Texas Instruments GPS Receiver

Description
Soon after the first NAVSTAR satellites were up and functioning, the federal government joined with academia and industry to develop a "man-portable, field-deployable" GPS receiver suitable for surveying. The resulting TI 4100, produced by Texas Instruments, used computer software developed by the Naval Surface Warfare Center. Introduced in 1982, the TI 4100 remained on the market until 1989, and cost $119,900 (plus another $19,950 for post-processor hardware and software).
Described as a "commercial positioning and navigation system that is rugged enough to withstand marine, land, and airborne geophysical exploration applications," it indicated location within about 14 meters, speed within a tenth of a knot, and time within nanoseconds. When used in the differential mode, positions were accurate to within 2-5 meters. It could accept the C/A and P signals broadcast over the two L-band frequencies (L1 and L2) from up to four GPS satellites at the same time. This unit came from New Mexico State University, which apparently obtained it from Holloman Air Force Base.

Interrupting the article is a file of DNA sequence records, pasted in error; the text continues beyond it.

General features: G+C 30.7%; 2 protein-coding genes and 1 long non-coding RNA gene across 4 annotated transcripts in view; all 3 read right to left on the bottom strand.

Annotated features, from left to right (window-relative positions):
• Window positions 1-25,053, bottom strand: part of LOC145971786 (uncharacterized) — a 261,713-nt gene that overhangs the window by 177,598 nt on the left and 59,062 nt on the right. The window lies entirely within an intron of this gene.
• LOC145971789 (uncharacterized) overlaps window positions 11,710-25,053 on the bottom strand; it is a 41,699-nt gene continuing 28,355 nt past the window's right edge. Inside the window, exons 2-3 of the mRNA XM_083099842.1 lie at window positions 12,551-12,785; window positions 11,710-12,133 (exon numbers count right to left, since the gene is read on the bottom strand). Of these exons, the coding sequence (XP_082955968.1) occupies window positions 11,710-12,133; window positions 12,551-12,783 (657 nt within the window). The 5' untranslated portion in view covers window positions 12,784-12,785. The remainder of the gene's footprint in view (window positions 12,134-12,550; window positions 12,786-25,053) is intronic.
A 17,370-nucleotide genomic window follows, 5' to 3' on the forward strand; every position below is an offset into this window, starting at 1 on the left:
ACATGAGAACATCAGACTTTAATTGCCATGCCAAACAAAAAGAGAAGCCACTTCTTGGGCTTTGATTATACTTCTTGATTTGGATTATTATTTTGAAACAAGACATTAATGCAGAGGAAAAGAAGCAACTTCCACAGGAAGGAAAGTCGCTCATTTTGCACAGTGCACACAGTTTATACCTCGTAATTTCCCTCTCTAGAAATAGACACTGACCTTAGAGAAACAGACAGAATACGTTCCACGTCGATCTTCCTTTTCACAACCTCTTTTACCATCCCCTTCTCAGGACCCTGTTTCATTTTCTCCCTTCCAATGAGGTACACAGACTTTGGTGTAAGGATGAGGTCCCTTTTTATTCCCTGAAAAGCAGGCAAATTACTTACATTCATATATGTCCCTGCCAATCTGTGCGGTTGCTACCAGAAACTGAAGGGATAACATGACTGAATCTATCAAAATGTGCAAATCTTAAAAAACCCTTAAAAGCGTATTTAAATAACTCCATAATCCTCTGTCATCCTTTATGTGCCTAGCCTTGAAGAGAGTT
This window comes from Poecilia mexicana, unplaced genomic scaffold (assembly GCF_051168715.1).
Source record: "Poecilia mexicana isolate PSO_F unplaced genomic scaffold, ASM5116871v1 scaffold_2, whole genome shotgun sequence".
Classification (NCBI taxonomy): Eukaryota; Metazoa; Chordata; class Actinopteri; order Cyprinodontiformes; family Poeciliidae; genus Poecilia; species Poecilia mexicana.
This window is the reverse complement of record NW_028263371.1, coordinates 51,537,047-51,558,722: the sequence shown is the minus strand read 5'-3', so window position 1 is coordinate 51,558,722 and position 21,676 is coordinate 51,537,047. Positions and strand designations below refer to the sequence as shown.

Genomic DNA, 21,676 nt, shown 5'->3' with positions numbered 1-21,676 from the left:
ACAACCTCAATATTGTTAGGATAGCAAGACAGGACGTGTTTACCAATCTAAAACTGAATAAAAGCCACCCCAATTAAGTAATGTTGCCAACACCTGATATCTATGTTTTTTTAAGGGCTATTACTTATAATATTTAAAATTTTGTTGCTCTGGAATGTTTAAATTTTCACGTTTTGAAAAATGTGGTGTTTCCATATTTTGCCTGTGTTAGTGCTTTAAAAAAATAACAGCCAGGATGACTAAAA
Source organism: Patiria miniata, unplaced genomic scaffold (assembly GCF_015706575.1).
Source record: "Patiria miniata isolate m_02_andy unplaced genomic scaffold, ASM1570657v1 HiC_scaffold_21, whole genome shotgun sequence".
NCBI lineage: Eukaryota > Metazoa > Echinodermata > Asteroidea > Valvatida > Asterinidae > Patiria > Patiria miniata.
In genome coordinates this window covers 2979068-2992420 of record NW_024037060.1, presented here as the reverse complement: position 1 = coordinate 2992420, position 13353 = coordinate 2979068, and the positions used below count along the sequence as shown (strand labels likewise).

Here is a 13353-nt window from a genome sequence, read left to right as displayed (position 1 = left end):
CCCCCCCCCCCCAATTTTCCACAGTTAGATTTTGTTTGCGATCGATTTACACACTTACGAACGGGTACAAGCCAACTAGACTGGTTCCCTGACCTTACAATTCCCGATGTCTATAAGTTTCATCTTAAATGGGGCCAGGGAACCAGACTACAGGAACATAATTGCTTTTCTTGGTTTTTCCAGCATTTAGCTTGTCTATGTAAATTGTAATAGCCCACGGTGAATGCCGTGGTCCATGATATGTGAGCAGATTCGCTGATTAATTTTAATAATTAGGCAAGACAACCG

Ref: Texas Instruments TI 4100 NAVSTAR Navigator.
James Collins "The Global Position System for Surveying Today!" P.O.B. (Dec. 1982-Jan. 1983): 54.
Location
Currently not on view
maker
Texas Instruments
Measurements
overall: 13 cm x 25.5 cm x 11.5 cm; 5 1/8 in x 10 1/32 in x 4 17/32 in
ID Number
1997.0354.01
accession number
1997.0354
catalog number
1997.0354.01
See more items in
Medicine and Science: Physical Sciences
Measuring & Mapping
Surveying and Geodesy
Data Source
National Museum of American History, Kenneth E. Behring Center

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